Enlightening Exercise Explanations

2161108507_6be650d281

Fabulous reader enc is a fitness instructor. She is also one of my favorite human beings, so when I found myself mulling over some exercise-specific questions, I knew I could ask her. And I knew she wouldn’t laugh at me, and that she’d give me thoughtful, comprehensible answers.

What I DIDN’T know is that she’d poll some of the fitness and health experts in HER life to give me multi-perspective answers to all of my niggling questions. And the reply she gave me was so fascinating and enlightening, that I just had to share. With enc‘s permission, of course!

* * * * *

SAL: Isn’t ALL exercise beneficial? If I were to chuck the weights and just bike for an hour every day, would I be healthy? Is it really important to work as many muscle groups as possible, watch your anaerobic threshold, and all that if you’re not trying to TONE?

ENC: It depends on what your goals are. If you had previously been completely sedentary, and now you’re taking 30-minute walks every day, then yes, that exercise is beneficial. But is that really all you want to achieve? I think also that each person needs to know why they’re trying to “get in shape.” I find the best results come to those who want to “live longer,” or “be healthy” versus “fit into a smaller size of jeans.” The “whys” really influence the results.

The marathon runner is going to have different goals from the competitive bodybuilder. The swimmer is going to have different goals from the bikini model, and the martial artist is going to have different goals from the competitive cyclist. And all these people will have different goals from the 35-year-old woman who wants to lose ten pounds/drop a size, and tone up her general look. So it’s important to look at who you are and what you really want to accomplish. Then it helps to set specific goals and specific time periods in which to achieve those goals. Time-frames and goals allow for a sense of accomplishment, which is important to building confidence and self-esteem in a person. I know this from personal experience.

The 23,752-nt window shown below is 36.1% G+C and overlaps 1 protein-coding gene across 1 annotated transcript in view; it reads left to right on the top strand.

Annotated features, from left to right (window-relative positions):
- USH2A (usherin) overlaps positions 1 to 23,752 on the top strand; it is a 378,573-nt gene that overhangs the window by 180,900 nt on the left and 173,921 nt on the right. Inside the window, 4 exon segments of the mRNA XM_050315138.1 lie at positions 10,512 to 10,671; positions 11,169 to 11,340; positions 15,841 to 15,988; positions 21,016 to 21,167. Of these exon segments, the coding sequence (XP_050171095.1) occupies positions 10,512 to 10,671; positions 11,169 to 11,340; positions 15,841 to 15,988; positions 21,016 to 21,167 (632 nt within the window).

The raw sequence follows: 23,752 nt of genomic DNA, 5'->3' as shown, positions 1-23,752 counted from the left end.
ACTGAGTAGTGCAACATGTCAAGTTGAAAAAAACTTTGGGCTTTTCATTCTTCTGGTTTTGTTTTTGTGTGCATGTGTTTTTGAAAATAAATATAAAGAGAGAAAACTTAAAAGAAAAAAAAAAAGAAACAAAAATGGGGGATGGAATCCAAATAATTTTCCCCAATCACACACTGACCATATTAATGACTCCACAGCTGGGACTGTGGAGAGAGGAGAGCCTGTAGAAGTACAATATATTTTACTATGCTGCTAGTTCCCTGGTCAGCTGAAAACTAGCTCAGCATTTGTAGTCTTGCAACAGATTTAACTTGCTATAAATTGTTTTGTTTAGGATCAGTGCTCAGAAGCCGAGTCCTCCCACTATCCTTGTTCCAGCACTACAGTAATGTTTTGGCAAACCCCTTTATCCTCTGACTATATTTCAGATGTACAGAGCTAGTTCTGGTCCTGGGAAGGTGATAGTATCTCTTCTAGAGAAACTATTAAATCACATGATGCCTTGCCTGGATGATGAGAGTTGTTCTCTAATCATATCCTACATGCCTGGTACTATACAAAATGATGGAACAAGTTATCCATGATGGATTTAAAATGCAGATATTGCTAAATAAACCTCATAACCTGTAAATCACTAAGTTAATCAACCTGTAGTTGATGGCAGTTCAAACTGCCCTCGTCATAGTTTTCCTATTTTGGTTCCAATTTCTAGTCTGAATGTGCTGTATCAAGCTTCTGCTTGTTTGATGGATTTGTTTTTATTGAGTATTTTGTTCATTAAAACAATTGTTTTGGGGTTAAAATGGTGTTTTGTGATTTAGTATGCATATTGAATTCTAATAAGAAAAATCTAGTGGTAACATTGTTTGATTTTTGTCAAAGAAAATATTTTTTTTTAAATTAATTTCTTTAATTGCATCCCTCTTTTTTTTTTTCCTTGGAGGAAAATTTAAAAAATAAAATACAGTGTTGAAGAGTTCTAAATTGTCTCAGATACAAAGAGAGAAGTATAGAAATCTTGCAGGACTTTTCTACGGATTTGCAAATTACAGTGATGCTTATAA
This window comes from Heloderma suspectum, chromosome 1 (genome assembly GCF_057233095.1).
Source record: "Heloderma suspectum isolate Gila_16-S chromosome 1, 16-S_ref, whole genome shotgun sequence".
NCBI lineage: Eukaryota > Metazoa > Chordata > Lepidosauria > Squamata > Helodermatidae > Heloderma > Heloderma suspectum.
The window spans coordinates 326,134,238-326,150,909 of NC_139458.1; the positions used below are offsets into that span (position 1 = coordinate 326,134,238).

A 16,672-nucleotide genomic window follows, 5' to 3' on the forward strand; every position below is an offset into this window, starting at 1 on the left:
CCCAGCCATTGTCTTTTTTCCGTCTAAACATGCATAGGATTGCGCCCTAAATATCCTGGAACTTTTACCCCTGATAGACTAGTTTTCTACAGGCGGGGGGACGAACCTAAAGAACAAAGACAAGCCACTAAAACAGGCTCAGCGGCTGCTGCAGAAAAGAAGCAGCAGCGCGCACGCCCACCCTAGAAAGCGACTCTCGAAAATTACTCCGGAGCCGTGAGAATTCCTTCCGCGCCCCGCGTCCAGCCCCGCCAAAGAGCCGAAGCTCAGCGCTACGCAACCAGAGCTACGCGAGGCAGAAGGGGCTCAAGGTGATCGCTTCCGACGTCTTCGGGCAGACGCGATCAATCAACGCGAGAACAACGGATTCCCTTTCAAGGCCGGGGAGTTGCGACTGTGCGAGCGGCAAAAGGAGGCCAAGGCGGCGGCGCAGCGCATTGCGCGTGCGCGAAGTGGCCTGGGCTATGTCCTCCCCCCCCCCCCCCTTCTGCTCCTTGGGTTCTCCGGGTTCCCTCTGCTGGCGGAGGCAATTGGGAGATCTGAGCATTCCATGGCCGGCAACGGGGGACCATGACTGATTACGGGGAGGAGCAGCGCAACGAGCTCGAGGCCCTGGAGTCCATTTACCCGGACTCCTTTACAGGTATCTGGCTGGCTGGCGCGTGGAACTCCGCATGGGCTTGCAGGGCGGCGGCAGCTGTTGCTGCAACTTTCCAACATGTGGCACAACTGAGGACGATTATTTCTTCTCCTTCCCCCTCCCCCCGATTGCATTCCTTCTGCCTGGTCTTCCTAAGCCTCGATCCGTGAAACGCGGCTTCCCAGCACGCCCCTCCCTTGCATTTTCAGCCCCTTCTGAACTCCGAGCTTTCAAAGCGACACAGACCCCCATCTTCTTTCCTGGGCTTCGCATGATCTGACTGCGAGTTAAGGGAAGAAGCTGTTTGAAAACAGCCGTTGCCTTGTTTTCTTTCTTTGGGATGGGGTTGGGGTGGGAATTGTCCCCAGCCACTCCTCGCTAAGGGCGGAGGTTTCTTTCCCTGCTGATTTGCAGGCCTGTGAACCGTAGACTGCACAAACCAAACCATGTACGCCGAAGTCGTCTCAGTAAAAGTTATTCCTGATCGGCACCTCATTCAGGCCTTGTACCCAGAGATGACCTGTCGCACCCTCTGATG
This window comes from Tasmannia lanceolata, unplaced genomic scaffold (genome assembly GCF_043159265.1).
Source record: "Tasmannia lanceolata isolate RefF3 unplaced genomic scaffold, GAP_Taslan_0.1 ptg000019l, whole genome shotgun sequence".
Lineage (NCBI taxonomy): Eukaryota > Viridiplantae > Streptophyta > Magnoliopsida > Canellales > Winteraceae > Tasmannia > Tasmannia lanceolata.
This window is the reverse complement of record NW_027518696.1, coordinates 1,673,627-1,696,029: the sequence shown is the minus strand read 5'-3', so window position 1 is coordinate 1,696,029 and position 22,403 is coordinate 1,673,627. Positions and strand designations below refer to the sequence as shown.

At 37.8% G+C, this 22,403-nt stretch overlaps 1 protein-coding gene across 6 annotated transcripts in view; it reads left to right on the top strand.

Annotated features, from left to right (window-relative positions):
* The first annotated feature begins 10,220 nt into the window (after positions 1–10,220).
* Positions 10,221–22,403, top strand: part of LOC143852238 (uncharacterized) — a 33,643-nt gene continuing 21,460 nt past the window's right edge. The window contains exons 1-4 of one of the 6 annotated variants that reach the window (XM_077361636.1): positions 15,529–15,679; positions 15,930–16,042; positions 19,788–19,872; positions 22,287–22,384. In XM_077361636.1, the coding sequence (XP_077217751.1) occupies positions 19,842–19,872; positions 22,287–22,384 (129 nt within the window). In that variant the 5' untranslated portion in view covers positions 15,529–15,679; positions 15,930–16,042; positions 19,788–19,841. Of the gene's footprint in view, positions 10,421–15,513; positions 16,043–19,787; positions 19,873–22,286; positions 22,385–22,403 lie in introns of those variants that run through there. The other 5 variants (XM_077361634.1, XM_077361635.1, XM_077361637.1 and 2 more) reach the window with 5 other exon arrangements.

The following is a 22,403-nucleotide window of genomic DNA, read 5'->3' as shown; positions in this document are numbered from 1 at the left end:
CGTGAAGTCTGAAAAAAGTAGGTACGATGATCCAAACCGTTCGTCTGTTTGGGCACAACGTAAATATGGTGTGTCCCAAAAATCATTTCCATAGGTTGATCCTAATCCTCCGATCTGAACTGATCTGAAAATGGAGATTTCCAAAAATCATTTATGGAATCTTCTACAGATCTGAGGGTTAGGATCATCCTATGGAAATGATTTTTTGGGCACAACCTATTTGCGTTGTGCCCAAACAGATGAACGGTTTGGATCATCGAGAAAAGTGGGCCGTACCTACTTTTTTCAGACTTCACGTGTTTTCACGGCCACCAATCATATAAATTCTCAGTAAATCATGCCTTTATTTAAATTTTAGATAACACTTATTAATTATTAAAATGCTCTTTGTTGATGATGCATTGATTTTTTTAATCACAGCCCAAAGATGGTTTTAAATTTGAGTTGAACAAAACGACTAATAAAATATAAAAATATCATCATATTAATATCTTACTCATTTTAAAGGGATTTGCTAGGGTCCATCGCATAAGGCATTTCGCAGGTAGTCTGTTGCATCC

Here’s some input from my friend Leslie (she’s over 50), who mentored me in Group Exercise instruction and who has been designing Group Exercise curriculum for years:

As far as weights, they are essential to support bone density for women as we age. So weight lifting is the best way to keep up with it. Yoga, pressing body weight, is another alternative to this as well but there haven’t been any studies I’m aware of that indicate it works as well as weight lifting. But once we hit 50, our body doesn’t take in calcium as well, so weight lifting is the way around that.”

In the end analysis, the most beneficial exercise is the one you will do, so if all else fails, do something. But, as females, we should all be concerned with bone density and how we eat. Lifting weights a couple of times a week and eating a sensible diet being mindful of how many calories are needed in a day is a good lifestyle.

SAL: I’m especially interested in this as it applies to weight loss. A makeover client of mine teaches here at the U and has studied the long-term effectiveness of diets. She’s found that dieting just messes you up, and the only way to truly lose weight long-term is to find exercise you love and do it.

ENC: I sort of agree with this, because doing exercise we love is the only way we’ll keep at it. Regular exercise will take some weight off, it’s true, but we can do more. If we do the exercise, and don’t see the weight loss results we want, it’s time to address food and eating habits.

I think what we eat, as well as how much we eat – and how often – is important. Each person needs to find what works for them. For some people, three squares is how they operate best. For others, grazing throughout the day is the answer. Of course, the old chestnut of burning more calories than one eats applies. For me, it’s been the only way.

I think the word “dieting” is dangerous; it is fraught, and the act of dieting just puts a Band-Aid on a problem. Nobody can keep up a “diet.” We all return to our regular eating habits after awhile when we think of what we’re doing as “dieting.” I think it’s important to look at changing one’s eating habits for a lifetime of healthy living. I think we need to analyze what we’re eating and ask a really tough question of everything we put in our mouths: “What are you doing for me?” If something is devoid of nutritional value, I don’t want to eat it.

If you’re after general good health, then do a little bit of everything—this is the reason trainers have us doing so many things. It’s to address all our general health needs. Once you’re in general good health, then you can start winnowing down the focus. If you want to run a marathon, maybe you’ll run more than you’ll lift. If you want to compete as a bodybuilder, you’ll do more lifting than cardio. If you want to lose body fat, you will want to do a little bit of everything: some cardio, lift some weights, and of course, you’ll relegate Ding Dongs to the Infrequently-Eaten Treat Menu 😉

* * * * *